‘Even if you’ve had both jabs, whether it’s Pfizer or AstraZeneca – and I have recently had it in my own family – you can still get infected,’ he explains.
‘The vaccines protect you, but you might still get the virus and transmit it.’
Mr Zahawi was already a well-known figure at Westminster as a Business Minister before Boris Johnson picked him for the high-profile role of running the vaccines programme last November.
He appears non-plussed when asked why he was chosen, suggesting it may be because PM knew he had a track record as a ‘deliverer’ in his previous business career, including co-founding polling firm YouGov.
That has made him one of the wealthiest MPs in the Commons, and was part of a varied business career that also once saw him selling Teletubbies merchandise – ‘T-shirts and pyjamas’ – to Marks & Spencer.
But it was his polling firm which first put him on Mr Johnson’s radar, when the PM was editor of The Spectator magazine.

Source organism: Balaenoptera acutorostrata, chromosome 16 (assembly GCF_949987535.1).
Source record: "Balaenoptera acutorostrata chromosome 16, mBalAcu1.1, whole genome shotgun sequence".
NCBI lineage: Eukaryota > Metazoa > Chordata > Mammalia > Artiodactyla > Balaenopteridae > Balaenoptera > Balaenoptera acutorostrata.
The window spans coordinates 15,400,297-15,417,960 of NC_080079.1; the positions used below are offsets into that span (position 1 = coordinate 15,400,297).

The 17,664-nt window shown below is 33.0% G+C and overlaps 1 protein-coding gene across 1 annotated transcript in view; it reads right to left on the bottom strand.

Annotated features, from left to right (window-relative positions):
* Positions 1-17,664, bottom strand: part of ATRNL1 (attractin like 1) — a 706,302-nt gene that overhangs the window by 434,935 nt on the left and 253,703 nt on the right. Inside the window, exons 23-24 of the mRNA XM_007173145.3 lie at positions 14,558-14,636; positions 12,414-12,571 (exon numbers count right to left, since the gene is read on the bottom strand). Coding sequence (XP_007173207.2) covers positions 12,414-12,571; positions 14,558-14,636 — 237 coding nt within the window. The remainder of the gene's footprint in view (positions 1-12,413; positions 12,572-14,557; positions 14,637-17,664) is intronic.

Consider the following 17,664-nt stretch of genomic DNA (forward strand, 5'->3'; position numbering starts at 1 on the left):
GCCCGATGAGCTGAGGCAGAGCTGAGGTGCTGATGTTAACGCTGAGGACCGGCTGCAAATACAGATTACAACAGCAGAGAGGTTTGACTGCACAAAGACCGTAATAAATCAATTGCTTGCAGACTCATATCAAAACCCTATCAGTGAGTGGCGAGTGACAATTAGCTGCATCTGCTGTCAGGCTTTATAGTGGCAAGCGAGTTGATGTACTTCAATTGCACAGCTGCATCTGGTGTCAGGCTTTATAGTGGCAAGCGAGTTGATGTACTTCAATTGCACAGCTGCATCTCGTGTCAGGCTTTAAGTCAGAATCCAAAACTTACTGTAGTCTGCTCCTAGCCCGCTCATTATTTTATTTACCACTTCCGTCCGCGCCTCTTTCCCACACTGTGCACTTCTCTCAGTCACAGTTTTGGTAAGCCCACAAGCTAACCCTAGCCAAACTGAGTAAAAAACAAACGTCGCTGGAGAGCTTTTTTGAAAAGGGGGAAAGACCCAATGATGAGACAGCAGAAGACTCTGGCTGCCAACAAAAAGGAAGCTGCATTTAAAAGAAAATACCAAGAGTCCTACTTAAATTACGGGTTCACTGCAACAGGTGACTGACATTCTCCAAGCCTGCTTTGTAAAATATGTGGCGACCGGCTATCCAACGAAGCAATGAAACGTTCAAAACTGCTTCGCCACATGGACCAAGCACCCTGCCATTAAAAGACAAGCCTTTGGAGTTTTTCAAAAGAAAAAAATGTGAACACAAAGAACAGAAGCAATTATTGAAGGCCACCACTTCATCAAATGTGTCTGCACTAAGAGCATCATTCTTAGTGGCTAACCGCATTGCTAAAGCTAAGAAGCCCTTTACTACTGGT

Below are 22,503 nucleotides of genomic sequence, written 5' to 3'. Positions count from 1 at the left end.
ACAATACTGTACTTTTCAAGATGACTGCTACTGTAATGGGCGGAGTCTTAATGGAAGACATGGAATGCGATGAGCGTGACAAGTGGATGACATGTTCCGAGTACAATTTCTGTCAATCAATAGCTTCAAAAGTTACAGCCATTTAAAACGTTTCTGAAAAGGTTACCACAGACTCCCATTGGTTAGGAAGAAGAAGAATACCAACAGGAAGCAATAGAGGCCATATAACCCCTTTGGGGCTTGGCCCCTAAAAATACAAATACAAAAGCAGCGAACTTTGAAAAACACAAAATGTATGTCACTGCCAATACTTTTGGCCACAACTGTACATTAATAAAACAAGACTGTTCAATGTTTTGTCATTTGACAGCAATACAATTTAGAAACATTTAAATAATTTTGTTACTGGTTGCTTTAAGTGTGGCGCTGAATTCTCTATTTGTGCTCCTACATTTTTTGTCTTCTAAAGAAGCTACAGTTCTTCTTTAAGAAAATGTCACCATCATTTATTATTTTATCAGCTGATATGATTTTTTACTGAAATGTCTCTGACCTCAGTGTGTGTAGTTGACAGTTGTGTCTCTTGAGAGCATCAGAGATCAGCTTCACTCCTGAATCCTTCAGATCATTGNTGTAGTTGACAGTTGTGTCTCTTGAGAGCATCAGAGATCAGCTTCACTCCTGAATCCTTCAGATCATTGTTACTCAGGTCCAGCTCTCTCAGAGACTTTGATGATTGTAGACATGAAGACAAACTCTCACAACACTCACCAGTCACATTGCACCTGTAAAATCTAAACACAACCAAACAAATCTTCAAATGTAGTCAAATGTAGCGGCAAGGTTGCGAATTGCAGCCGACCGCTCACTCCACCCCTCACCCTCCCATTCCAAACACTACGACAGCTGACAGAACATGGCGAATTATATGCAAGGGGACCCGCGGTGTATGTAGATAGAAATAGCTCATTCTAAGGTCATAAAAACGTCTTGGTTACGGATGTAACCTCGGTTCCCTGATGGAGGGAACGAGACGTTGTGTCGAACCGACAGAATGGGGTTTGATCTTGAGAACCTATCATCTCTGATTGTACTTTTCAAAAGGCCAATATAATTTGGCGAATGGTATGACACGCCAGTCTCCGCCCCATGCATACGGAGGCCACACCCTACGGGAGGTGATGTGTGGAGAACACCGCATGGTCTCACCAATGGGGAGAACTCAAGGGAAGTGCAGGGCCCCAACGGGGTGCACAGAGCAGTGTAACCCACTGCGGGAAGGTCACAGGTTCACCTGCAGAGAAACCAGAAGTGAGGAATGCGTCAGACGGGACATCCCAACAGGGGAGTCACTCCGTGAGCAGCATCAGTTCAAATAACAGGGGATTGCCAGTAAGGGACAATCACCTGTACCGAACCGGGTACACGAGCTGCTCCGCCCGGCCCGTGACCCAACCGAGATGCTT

‘When Saddam Hussein’s statue fell, we got a phone call from Boris saying, “Can you do a survey of Baghdadis? I want to know what they think.” ’
It led to Mr Zahawi heading back to the country of his birth ‘via Kuwait’ to make polling history by conducting the first ‘piece of proper research among Baghdadis’.
Did he have any hesitation when Mr Johnson asked him to take on the vaccines role?
‘I couldn’t say no because in many ways… this is the equivalent of the Second World War,’ he says. ‘Our country has been hit by this extraordinary invisible enemy.’
Mr Zahawi betrays just a hint of emotion as he explains he is also giving something back to the country which gave his family sanctuary.